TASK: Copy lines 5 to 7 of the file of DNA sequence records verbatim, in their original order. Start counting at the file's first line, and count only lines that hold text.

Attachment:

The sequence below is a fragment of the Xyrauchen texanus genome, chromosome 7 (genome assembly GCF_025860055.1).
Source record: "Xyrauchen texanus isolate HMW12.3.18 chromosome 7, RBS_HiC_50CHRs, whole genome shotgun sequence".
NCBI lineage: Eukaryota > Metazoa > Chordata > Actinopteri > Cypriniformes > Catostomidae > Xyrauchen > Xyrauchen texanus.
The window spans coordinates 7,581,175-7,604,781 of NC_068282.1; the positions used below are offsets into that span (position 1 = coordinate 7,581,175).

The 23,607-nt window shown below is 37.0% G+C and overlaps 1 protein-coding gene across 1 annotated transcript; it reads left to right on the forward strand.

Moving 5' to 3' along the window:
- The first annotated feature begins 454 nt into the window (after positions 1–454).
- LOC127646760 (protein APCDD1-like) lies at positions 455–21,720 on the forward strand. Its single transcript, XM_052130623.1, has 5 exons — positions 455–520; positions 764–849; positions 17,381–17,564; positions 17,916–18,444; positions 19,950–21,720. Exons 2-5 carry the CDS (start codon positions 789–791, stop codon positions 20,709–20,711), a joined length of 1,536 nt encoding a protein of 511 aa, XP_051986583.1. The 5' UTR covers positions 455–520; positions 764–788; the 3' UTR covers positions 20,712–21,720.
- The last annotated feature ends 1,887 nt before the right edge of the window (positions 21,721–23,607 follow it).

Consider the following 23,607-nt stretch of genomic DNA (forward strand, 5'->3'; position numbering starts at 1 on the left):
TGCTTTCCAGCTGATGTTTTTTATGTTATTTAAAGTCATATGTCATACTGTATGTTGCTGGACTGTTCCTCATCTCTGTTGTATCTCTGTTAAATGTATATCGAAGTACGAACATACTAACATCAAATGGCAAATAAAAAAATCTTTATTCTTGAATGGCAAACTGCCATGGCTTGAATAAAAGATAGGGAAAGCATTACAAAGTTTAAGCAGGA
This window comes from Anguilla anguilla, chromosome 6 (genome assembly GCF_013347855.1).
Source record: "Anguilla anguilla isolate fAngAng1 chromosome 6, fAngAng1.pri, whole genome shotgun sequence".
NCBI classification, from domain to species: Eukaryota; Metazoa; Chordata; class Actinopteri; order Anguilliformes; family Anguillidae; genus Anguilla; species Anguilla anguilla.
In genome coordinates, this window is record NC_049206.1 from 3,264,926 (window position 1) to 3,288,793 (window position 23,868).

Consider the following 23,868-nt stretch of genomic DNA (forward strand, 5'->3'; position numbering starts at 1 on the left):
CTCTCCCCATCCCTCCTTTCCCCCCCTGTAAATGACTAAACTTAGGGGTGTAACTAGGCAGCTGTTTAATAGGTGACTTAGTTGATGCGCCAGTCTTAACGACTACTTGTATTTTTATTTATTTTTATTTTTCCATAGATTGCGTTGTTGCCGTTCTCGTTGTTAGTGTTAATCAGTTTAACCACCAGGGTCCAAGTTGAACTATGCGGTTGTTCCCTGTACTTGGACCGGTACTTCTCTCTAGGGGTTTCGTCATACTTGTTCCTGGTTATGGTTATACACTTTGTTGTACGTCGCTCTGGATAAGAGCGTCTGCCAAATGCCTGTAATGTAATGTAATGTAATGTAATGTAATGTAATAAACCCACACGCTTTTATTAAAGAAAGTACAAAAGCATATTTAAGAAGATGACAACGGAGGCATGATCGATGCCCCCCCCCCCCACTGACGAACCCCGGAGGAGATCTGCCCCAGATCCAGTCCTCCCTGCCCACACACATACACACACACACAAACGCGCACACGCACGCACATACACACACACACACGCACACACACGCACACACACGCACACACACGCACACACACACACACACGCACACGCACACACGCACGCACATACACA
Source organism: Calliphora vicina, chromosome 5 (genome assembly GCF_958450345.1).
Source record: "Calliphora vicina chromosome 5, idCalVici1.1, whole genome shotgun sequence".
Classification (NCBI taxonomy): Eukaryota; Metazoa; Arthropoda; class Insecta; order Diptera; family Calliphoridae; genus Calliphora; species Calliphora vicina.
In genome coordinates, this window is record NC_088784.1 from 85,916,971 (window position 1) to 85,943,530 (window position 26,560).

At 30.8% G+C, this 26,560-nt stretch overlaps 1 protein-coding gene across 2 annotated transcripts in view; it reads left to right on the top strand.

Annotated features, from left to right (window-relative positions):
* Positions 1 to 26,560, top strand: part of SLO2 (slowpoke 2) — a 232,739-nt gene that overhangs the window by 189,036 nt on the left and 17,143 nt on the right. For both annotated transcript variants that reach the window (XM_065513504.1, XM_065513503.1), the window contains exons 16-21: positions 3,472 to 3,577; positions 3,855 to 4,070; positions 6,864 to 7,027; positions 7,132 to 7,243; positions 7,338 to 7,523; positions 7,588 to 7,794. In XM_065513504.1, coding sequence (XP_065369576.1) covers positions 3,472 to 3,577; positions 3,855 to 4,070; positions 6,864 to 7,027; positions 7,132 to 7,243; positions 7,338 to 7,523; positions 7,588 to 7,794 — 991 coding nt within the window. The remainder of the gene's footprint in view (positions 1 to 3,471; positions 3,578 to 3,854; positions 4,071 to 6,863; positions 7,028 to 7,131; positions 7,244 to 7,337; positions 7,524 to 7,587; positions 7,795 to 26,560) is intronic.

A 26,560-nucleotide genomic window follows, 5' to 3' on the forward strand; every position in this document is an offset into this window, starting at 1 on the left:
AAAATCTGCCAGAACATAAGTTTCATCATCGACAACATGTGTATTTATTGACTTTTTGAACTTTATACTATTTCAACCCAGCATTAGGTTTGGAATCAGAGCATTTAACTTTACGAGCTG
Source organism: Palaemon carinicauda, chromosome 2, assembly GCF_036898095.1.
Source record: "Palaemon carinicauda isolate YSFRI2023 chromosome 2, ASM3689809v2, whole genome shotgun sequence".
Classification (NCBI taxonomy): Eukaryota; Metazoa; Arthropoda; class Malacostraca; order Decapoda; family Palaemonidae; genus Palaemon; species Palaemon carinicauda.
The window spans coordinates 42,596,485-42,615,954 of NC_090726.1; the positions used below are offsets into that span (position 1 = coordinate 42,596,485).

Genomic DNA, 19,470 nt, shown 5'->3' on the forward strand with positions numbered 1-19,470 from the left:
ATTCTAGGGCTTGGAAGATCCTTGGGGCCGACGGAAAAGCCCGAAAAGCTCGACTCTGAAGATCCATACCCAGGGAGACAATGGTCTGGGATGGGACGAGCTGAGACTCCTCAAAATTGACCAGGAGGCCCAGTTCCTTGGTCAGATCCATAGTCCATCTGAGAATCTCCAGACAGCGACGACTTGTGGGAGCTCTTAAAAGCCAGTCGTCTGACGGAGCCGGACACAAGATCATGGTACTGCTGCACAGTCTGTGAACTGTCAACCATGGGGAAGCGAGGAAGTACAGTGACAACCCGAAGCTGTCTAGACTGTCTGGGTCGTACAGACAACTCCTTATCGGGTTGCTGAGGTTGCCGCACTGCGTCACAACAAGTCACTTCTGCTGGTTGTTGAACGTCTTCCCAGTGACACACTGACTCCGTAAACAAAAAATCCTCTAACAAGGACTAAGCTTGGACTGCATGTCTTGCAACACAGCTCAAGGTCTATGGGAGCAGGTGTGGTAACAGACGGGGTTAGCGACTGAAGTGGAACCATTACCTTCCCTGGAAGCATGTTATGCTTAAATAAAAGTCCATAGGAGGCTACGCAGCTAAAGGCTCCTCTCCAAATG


The 23,607-nt window shown below is 37.0% G+C and overlaps 1 protein-coding gene across 1 annotated transcript; it reads left to right on the forward strand.

Moving 5' to 3' along the window:
- The first annotated feature begins 454 nt into the window (after positions 1–454).